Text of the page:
GST Effect? Spooked Traders Sent Gold Imports Soaring in May

India’s gold imports in May rose more than threefold over a year ago to nearly $5 billion.

2 min read
India’s gold imports in May rose more than threefold over a year ago to nearly $5 billion. Representational image. (Photo: iStock)

India’s gold traders stocked up anticipating a higher Goods and Services Tax (GST), pushing up imports of the precious metal and widening the country’s trade deficit to a 30-month high in May.

There were fears that the GST rate on gold will be 5 percent, twice the existing level, Kumar Jain, Vice President of the Mumbai Jewellers Association and owner of Umedmal Tilokchand Zaveri, told BloombergQuint. As a result, bullion traders resorted to stocking, he said. The yellow metal will be taxed at 3 percent under GST.

Gold is one of the major contributors to the country’s import bill, after oil. India, along with China, is among the top two consumers and the demand remains high as it is widely gifted at weddings and during festivals. The government has come up with multiple monetising schemes to recycle gold within the country, but hasn’t had much luck.

India’s gold imports in May rose more than threefold over a year ago to nearly $5 billion, according to data by the Ministry of Commerce. Barring April, the inbound shipments grew every month since December after a cash crunch triggered by last November’s demonetisation eased.

(Photo: BloombergQuint)
(Photo: BloombergQuint)

A pent-up demand after the note ban also emerged as cash in circulation rose, said PR Somasundaram, Managing Director, India, World Gold Council. Ongoing wedding season added to the demand, besides the pre-GST stocking, he said.

The average price of MCX spot gold during the month was Rs 28,839 per 10 grams against more than Rs 29,500 over the last 12 months.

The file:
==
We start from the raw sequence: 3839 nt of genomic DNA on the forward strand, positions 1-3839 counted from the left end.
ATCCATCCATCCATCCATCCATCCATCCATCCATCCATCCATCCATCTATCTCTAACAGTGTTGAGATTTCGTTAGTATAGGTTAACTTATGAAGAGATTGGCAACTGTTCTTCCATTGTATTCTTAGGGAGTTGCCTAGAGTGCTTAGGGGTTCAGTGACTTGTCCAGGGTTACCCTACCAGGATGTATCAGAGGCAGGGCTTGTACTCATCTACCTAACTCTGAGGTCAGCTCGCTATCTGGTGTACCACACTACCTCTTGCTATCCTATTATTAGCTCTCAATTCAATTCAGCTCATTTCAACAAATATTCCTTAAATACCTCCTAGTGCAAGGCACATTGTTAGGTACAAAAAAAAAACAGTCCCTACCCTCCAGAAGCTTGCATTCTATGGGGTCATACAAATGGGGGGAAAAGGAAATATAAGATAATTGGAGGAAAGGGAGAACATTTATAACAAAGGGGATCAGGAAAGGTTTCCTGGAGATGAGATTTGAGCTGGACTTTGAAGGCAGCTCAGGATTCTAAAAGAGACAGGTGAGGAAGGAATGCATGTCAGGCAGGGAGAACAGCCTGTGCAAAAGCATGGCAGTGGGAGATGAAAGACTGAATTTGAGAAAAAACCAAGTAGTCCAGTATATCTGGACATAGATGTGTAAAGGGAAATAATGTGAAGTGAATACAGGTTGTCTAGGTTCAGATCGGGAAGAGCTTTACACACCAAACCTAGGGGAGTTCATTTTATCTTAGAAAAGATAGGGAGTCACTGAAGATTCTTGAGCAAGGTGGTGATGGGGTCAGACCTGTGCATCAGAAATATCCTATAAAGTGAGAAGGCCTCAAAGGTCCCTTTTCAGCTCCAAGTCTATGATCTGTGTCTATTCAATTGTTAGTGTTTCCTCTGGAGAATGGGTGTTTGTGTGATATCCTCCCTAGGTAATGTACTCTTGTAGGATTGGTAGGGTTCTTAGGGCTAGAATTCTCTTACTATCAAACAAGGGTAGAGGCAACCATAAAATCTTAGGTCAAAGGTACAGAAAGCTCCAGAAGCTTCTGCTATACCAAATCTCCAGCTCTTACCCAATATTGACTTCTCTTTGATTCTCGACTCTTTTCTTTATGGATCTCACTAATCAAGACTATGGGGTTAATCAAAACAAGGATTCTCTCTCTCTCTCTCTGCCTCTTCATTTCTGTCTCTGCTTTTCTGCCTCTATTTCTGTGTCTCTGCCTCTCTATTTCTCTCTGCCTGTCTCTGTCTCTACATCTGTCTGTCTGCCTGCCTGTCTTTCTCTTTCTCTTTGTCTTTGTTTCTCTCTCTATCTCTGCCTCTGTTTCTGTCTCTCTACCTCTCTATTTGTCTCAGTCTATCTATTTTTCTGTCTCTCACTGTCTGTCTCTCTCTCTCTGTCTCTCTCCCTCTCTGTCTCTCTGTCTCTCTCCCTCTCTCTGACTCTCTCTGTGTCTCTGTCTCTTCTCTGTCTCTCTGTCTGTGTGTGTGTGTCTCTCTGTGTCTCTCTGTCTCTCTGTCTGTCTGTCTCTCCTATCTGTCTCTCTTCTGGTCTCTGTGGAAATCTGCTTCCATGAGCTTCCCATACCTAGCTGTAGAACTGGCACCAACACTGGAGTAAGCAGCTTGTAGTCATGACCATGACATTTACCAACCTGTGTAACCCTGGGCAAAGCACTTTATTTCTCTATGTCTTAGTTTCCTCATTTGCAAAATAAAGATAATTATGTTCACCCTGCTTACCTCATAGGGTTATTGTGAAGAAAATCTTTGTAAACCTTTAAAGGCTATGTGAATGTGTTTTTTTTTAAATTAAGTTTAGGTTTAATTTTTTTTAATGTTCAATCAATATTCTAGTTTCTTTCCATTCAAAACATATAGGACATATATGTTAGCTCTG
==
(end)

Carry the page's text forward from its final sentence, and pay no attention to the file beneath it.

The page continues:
The price was attractive in May, due to which consumers resorted to buying
Rajesh Chouhan, Director, SPN Gold Pvt. Ltd

Also, stricter surveillance against smuggling at ports meant more gold came in through the official channel, he said.

Abeek Barua, Chief Economist at HDFC Bank Ltd., said that besides the GST worries, the other reason for bunching up of core demand for gold was expected global uncertainty. Spot gold prices in the global markets rose from less than $1,130 an ounce in December-end to nearly $1,300 in early June before retreating to a little over $1,253 on Friday, according to Bloomberg.

A US missile strike in Syria led to a standoff with Russia even as President Donald Trump’s pledge to solve the North Korean problem only added to uncertainty in April, Bloomberg reported quoting precious metal traders. The controversy around removal of FBI director James Comey by Trump also triggered a bout of buying in the safe-haven bet in the global markets, sending prices higher.

Shubhada Rao, Chief Economist at Yes Bank Ltd., sees the demand returning to normal in India from June. Imports this year will be nearly at the same level as 2016 in the range of 650-750 tonnes, according to the World Gold Council.

(This article was originally published on BloombergQuint.)

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